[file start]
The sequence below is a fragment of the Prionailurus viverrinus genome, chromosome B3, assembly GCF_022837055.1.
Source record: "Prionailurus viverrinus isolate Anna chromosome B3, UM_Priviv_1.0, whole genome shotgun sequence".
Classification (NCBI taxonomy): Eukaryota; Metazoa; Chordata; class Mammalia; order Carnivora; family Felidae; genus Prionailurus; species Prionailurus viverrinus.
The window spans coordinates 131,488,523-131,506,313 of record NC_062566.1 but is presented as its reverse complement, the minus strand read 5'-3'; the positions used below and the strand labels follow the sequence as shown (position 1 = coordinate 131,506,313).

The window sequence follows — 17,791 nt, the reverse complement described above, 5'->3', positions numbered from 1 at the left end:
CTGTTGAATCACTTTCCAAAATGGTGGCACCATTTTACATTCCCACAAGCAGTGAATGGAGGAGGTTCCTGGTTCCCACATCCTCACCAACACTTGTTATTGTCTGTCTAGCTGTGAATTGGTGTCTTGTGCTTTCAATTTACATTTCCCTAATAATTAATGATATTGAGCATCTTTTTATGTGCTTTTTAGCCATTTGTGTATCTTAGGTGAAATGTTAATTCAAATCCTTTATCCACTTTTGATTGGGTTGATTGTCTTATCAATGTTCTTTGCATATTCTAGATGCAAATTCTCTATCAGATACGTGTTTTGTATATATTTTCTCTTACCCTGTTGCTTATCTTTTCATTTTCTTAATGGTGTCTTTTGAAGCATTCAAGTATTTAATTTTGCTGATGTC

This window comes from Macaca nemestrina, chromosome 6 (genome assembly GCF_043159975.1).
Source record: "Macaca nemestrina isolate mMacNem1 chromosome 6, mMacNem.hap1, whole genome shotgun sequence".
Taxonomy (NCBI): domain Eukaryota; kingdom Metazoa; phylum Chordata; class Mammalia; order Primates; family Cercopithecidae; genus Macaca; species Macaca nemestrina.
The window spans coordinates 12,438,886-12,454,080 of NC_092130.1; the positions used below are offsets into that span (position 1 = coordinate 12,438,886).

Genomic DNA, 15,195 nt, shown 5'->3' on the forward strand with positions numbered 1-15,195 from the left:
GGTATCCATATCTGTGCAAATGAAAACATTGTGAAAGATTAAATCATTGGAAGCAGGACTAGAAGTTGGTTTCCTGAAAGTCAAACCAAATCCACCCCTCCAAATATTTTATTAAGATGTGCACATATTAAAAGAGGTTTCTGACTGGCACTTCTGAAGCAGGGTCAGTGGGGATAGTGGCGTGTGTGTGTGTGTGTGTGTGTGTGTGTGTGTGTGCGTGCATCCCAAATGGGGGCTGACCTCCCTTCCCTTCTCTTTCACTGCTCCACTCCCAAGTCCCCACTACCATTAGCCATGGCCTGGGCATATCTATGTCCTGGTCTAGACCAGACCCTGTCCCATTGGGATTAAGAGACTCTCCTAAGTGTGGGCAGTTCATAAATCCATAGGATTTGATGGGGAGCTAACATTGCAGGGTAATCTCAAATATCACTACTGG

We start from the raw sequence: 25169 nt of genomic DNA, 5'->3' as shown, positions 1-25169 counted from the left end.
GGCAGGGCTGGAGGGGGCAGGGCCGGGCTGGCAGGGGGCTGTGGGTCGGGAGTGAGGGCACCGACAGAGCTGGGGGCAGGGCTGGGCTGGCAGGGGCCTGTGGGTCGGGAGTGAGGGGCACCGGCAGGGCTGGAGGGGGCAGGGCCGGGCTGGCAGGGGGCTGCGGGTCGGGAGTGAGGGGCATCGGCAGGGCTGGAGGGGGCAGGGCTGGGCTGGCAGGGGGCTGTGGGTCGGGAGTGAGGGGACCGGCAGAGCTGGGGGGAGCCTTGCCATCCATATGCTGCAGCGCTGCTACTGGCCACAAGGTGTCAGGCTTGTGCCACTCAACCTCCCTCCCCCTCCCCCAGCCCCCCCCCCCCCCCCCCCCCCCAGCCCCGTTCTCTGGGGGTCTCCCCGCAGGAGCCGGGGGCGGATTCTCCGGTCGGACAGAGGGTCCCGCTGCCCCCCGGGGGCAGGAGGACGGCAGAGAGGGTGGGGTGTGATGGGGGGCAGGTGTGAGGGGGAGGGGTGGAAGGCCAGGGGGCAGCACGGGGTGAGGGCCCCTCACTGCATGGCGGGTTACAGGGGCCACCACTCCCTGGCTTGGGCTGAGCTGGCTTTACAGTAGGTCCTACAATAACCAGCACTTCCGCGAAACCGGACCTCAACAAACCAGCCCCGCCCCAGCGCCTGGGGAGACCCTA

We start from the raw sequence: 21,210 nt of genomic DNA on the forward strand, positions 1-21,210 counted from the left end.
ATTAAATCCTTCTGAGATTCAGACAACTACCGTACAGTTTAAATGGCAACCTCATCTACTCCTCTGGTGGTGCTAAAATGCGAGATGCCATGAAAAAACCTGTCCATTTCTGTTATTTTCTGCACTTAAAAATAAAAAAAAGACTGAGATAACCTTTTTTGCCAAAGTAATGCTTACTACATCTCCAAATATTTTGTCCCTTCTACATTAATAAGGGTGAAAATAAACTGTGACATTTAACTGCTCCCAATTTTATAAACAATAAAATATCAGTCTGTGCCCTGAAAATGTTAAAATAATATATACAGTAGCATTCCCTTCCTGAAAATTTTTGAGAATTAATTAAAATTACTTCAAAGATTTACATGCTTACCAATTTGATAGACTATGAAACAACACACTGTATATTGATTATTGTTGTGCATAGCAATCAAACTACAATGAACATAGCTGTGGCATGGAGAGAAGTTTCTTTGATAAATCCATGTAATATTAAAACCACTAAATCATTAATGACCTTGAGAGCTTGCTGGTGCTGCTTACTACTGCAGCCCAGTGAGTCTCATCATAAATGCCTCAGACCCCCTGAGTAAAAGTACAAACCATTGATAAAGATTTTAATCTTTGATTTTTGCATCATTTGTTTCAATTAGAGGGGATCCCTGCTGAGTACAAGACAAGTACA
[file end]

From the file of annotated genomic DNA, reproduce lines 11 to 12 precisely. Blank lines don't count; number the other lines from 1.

Genomic DNA, 15,195 nt, shown 5'->3' on the forward strand with positions numbered 1-15,195 from the left:
GGTATCCATATCTGTGCAAATGAAAACATTGTGAAAGATTAAATCATTGGAAGCAGGACTAGAAGTTGGTTTCCTGAAAGTCAAACCAAATCCACCCCTCCAAATATTTTATTAAGATGTGCACATATTAAAAGAGGTTTCTGACTGGCACTTCTGAAGCAGGGTCAGTGGGGATAGTGGCGTGTGTGTGTGTGTGTGTGTGTGTGTGTGTGTGTGCGTGCATCCCAAATGGGGGCTGACCTCCCTTCCCTTCTCTTTCACTGCTCCACTCCCAAGTCCCCACTACCATTAGCCATGGCCTGGGCATATCTATGTCCTGGTCTAGACCAGACCCTGTCCCATTGGGATTAAGAGACTCTCCTAAGTGTGGGCAGTTCATAAATCCATAGGATTTGATGGGGAGCTAACATTGCAGGGTAATCTCAAATATCACTACTGG